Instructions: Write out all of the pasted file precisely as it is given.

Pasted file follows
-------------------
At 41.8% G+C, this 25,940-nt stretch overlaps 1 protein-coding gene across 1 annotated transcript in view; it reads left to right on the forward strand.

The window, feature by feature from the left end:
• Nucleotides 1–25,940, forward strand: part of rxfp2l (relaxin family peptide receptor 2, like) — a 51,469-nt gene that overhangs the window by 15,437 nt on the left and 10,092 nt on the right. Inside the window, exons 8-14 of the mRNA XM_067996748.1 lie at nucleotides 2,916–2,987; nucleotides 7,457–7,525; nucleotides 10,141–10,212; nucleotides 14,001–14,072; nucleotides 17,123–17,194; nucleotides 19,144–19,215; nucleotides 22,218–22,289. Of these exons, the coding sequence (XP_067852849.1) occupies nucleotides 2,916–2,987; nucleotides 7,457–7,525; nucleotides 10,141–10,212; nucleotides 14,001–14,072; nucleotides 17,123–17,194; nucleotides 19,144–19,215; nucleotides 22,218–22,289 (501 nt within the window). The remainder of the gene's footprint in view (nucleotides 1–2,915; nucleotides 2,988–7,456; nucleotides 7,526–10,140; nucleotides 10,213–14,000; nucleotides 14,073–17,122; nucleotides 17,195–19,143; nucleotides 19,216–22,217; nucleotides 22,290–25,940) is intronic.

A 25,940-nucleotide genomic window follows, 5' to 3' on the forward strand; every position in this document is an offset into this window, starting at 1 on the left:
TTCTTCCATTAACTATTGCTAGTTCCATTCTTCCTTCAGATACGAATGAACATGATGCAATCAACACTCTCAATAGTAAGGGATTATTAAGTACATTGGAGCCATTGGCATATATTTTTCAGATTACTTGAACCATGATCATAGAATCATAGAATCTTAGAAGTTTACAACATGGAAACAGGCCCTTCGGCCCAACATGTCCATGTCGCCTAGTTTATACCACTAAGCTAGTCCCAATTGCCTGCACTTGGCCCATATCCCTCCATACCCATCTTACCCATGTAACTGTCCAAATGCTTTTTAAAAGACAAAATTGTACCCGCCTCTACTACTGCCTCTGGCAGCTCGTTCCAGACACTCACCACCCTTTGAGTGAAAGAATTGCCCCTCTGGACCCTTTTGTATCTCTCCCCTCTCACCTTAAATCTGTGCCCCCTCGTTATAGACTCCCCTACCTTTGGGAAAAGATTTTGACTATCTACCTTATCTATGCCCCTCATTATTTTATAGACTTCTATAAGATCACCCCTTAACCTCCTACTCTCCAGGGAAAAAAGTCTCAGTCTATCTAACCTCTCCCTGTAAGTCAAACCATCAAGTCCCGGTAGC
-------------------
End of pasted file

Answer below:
At 41.8% G+C, this 25,940-nt stretch overlaps 1 protein-coding gene across 1 annotated transcript in view; it reads left to right on the forward strand.

The window, feature by feature from the left end:
• Nucleotides 1–25,940, forward strand: part of rxfp2l (relaxin family peptide receptor 2, like) — a 51,469-nt gene that overhangs the window by 15,437 nt on the left and 10,092 nt on the right. Inside the window, exons 8-14 of the mRNA XM_067996748.1 lie at nucleotides 2,916–2,987; nucleotides 7,457–7,525; nucleotides 10,141–10,212; nucleotides 14,001–14,072; nucleotides 17,123–17,194; nucleotides 19,144–19,215; nucleotides 22,218–22,289. Of these exons, the coding sequence (XP_067852849.1) occupies nucleotides 2,916–2,987; nucleotides 7,457–7,525; nucleotides 10,141–10,212; nucleotides 14,001–14,072; nucleotides 17,123–17,194; nucleotides 19,144–19,215; nucleotides 22,218–22,289 (501 nt within the window). The remainder of the gene's footprint in view (nucleotides 1–2,915; nucleotides 2,988–7,456; nucleotides 7,526–10,140; nucleotides 10,213–14,000; nucleotides 14,073–17,122; nucleotides 17,195–19,143; nucleotides 19,216–22,217; nucleotides 22,290–25,940) is intronic.

A 25,940-nucleotide genomic window follows, 5' to 3' on the forward strand; every position in this document is an offset into this window, starting at 1 on the left:
TTCTTCCATTAACTATTGCTAGTTCCATTCTTCCTTCAGATACGAATGAACATGATGCAATCAACACTCTCAATAGTAAGGGATTATTAAGTACATTGGAGCCATTGGCATATATTTTTCAGATTACTTGAACCATGATCATAGAATCATAGAATCTTAGAAGTTTACAACATGGAAACAGGCCCTTCGGCCCAACATGTCCATGTCGCCTAGTTTATACCACTAAGCTAGTCCCAATTGCCTGCACTTGGCCCATATCCCTCCATACCCATCTTACCCATGTAACTGTCCAAATGCTTTTTAAAAGACAAAATTGTACCCGCCTCTACTACTGCCTCTGGCAGCTCGTTCCAGACACTCACCACCCTTTGAGTGAAAGAATTGCCCCTCTGGACCCTTTTGTATCTCTCCCCTCTCACCTTAAATCTGTGCCCCCTCGTTATAGACTCCCCTACCTTTGGGAAAAGATTTTGACTATCTACCTTATCTATGCCCCTCATTATTTTATAGACTTCTATAAGATCACCCCTTAACCTCCTACTCTCCAGGGAAAAAAGTCTCAGTCTATCTAACCTCTCCCTGTAAGTCAAACCATCAAGTCCCGGTAGC